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And if you think timing the tail is difficult (and it is), getting the head up on lunge feeding is even more difficult. You're looking at open water when suddenly you have a whale head in front of you and it's only there for a moment. But you have no idea it's coming, let alone where. It's all quick reaction and having the camera preset.

Here's an example where I was set all wrong (I was at 100mm because I was photographing the whales right next to me; I would have liked to be at 300mm, obviously, but you have absolutely no time for that, as this happens very rapidly). If you look closely you see little black bits to the left and right of that whale: those are fish jumping out of the water in front of him as he lunged upward ;~). Also, if you don't recognize what you're looking at, the vertical part is the top of the whale's mouth, the horizontal part is the bottom. In other words, his mouth is open at 90 degrees as he came up.

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Call me Ishmael

"I thought I would sail about a little and see the watery part of the world." There's a place in Alaska where whales gather, and where one massive humpback with the name of Gabriel sings. I've now heard those songs, seen those pods, and paddled those waters. Color me impressed.

Photo: Olympus OM-D EM-5, Panasonic 100-300mm

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My review of the Nikon D800 and D800E is now posted at:

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Did You Hear Something Go Boom?

It's a holiday week here in the States, so no big lesson. Just a small one.

This is actually two images. They were combined by copying image two over image one in Photoshop. A new layer gets created. Since they were both from the same camera and precise alignment wasn't necessary, I didn't need to do anything else other than change the Blend mode to Lighten. Did some fireworks just go off in your head?

Bonus lesson: note that these fireworks aren't blown out (there are some small highlight blowout areas, which you'll never avoid), but the main elements are within proper exposure. Exposure is mostly determined by aperture, ISO, and distance to the fireworks. The closer you are, the more you probably need to stop down, especially if you're using long exposures as I was here. Don't get caught up in the fireworks display. Take an early exposure and evaluate it carefully. Note that in most programs the intensity of the fireworks will get higher, especially at the end, so if you start with overexposure, you're going to get a mess of blown values at the end.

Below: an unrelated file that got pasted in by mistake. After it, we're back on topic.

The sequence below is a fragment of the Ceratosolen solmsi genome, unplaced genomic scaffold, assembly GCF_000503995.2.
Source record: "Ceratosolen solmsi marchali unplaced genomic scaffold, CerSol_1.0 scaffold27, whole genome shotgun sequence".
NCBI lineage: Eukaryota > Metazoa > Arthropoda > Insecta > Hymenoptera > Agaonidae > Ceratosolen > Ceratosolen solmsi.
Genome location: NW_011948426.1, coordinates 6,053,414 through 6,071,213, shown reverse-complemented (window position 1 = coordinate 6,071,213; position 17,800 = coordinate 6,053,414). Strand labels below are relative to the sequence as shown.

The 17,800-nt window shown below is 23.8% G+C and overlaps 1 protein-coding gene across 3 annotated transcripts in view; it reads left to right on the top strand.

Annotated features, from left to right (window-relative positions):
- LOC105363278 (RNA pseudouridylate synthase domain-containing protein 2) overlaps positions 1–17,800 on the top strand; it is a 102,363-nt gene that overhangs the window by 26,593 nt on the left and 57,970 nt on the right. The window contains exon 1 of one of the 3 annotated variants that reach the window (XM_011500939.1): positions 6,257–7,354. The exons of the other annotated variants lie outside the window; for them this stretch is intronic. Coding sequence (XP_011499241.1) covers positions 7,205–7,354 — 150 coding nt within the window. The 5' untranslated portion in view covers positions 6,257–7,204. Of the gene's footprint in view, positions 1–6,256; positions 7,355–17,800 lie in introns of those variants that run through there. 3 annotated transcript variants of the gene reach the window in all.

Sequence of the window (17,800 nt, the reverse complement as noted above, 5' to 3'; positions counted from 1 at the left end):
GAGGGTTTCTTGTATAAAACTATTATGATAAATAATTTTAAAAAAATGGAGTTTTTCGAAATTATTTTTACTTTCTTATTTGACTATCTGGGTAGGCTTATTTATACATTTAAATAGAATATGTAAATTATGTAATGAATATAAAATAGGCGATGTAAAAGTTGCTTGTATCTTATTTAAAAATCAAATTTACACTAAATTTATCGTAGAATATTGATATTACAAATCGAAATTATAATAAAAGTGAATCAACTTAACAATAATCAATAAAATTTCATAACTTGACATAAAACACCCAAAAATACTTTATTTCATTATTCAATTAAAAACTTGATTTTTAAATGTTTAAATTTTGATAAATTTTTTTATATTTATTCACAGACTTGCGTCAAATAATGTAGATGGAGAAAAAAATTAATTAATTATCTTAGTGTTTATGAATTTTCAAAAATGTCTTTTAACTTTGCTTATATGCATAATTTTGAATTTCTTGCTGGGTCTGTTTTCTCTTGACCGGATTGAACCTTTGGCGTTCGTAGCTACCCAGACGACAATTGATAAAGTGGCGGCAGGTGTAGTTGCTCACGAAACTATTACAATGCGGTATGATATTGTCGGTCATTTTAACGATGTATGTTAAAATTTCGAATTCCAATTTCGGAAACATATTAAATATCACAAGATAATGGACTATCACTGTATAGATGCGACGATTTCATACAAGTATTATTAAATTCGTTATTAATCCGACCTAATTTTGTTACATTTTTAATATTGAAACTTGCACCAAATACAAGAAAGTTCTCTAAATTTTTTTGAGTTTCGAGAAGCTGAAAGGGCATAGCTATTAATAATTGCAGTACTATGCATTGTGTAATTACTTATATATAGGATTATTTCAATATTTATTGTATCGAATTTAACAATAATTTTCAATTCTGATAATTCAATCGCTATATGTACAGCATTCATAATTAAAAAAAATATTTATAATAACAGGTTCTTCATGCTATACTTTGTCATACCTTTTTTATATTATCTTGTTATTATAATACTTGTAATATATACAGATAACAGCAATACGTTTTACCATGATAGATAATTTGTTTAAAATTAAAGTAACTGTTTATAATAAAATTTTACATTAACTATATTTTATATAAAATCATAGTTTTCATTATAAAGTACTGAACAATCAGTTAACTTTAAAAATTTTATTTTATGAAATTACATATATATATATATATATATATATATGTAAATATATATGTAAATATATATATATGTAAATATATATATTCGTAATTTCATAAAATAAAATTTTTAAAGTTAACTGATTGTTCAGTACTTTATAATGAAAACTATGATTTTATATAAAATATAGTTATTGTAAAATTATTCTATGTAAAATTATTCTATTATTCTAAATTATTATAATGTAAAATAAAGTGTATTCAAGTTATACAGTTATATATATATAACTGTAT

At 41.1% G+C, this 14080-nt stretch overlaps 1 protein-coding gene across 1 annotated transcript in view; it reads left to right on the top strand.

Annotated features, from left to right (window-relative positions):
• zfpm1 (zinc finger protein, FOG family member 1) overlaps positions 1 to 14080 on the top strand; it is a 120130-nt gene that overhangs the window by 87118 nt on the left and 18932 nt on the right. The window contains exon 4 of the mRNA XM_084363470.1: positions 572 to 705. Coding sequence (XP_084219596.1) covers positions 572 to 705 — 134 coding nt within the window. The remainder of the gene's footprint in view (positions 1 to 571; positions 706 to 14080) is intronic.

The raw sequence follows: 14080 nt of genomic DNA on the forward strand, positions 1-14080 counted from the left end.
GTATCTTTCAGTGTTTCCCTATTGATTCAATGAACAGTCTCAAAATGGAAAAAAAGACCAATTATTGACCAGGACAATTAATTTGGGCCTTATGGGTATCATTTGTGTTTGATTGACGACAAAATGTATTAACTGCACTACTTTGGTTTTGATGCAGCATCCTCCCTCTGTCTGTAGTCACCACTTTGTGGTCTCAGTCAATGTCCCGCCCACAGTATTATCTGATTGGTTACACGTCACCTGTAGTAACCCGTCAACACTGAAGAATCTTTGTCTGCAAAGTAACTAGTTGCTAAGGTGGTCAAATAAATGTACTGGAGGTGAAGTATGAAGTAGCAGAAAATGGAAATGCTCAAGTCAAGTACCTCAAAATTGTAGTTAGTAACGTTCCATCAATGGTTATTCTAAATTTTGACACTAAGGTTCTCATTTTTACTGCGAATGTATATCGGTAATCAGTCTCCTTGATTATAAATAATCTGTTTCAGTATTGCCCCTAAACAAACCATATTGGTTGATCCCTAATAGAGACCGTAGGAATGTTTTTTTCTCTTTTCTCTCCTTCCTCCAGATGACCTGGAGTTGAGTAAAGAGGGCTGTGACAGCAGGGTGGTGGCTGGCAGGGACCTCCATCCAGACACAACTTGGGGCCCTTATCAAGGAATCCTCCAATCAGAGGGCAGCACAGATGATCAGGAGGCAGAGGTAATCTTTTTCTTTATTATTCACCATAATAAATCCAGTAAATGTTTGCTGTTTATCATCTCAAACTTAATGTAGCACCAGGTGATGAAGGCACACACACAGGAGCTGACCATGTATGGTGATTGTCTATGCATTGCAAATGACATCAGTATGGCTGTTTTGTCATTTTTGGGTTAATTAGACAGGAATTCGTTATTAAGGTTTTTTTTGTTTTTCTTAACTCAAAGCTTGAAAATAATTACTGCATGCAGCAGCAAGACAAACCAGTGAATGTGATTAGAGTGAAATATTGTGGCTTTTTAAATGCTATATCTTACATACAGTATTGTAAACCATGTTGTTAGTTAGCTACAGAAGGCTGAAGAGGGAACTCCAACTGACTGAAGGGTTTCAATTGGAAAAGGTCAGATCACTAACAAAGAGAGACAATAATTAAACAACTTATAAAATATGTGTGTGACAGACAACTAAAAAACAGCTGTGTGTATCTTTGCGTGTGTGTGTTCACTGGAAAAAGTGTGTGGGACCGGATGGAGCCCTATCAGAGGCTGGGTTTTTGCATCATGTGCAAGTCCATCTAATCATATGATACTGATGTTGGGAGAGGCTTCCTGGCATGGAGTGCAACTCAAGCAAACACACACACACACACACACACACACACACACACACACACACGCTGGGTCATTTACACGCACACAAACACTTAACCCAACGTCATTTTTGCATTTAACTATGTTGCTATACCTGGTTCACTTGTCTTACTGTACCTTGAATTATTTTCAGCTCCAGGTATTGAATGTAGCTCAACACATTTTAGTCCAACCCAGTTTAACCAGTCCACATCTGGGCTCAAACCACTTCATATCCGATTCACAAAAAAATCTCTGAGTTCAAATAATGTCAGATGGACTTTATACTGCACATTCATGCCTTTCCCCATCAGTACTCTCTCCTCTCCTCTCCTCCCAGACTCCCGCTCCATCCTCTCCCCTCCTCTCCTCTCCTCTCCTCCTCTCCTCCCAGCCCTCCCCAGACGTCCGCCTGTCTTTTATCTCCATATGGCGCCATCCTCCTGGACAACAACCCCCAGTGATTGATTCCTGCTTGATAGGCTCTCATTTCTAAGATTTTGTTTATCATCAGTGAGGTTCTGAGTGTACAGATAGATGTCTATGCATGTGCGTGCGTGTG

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Paris on Fire

Let's see, where were we? Ah yes, abstracts. One of the things I've been playing with--for reasons that'll eventually become clear--is moving the camera intentionally. Funny thing is that I first encountered this as a filmmaker (and no, I don't mean pans, I mean haphazard or camera motion not with or on subject). And it's intrigued me ever since.

Now let's see, what if I had an icon, a reflection in the window of a bus that drove in front of me, and a bunch of other stuff. Heck lets add some people walking with some strange lit contraptions (Vegas is like that. Oh, did you think this was France?). What could I do with all that? That's today's lesson.

I was getting frustrated by all the traffic in front of the spot I had chosen to try An Eifel Tower Landing shot when I realized that maybe I should just embrace the chaos and see if I could incorporate it. This is one variation I came up with, which now had me trying to time my camera move on the Tower with the timing of the bus coming in on the left. Yikes.

But I must have liked what I was seeing. I had dozens of variations on this when I downloaded the card. Maybe some day I'll go back and try to actually get the shot I previsualized ;~).

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What is It 3?

Like a lot of photographers, I have my special little problems I try to solve.

This happens to be a tree in my mom's back yard, which I've been working on trying to get just the right image of for years. Because it's the bark of the tree that appeals to me and that produces some pretty bizarre bits and pieces, I generally work on this puzzle as an abstract. So all the discussion of the last two weeks still applies.

But today's lesson is a bit different. I haven't really written anything about bokeh (pronounced bow-kay), which is the concept of how the out of focus (OOF) areas of an image look. Here I want you to look at the brightest green out of focus highlight. Notice how it has just a hint of octagon to it? That's because this was shot with a lens that uses 8-blades in the aperture, and those blades weren't rounded.

Indeed, the very top of the OOF highlights have a bit of a point to them while the rest of the blade intersections are better masked, something I call bokeh asymmetry. On the other hand, this lens doesn't have another problem that's common with OOF highlights: edge reinforcement.

Lenses with lots of chromatic aberration, especially longitudinal, tend to form a slight ring at the boundary of the OOF highlight. Here, the highlight falls off naturally and has no real hot spots of its own.

Since there's little in the bokeh to distract, I'd tend to call this good bokeh. It's not great, as it does have the non-circular defect, but it's still not that bad.

These days, of course, the temptation would be to just use Photoshop's tools to produce a better blur in the background. Still, the bokeh of the lens will intersect with that: a greatly distorted circle would still be a greatly distorted circle after Photoshop's blur, unless you just obliterated the background completely.

I've heard a few photographers say that because Photoshop now has handy tools for this (and onOne's FocalPoint is another such tool), that you don't need a lens with good bokeh. I'd argue that you still do. Better data in, better data out.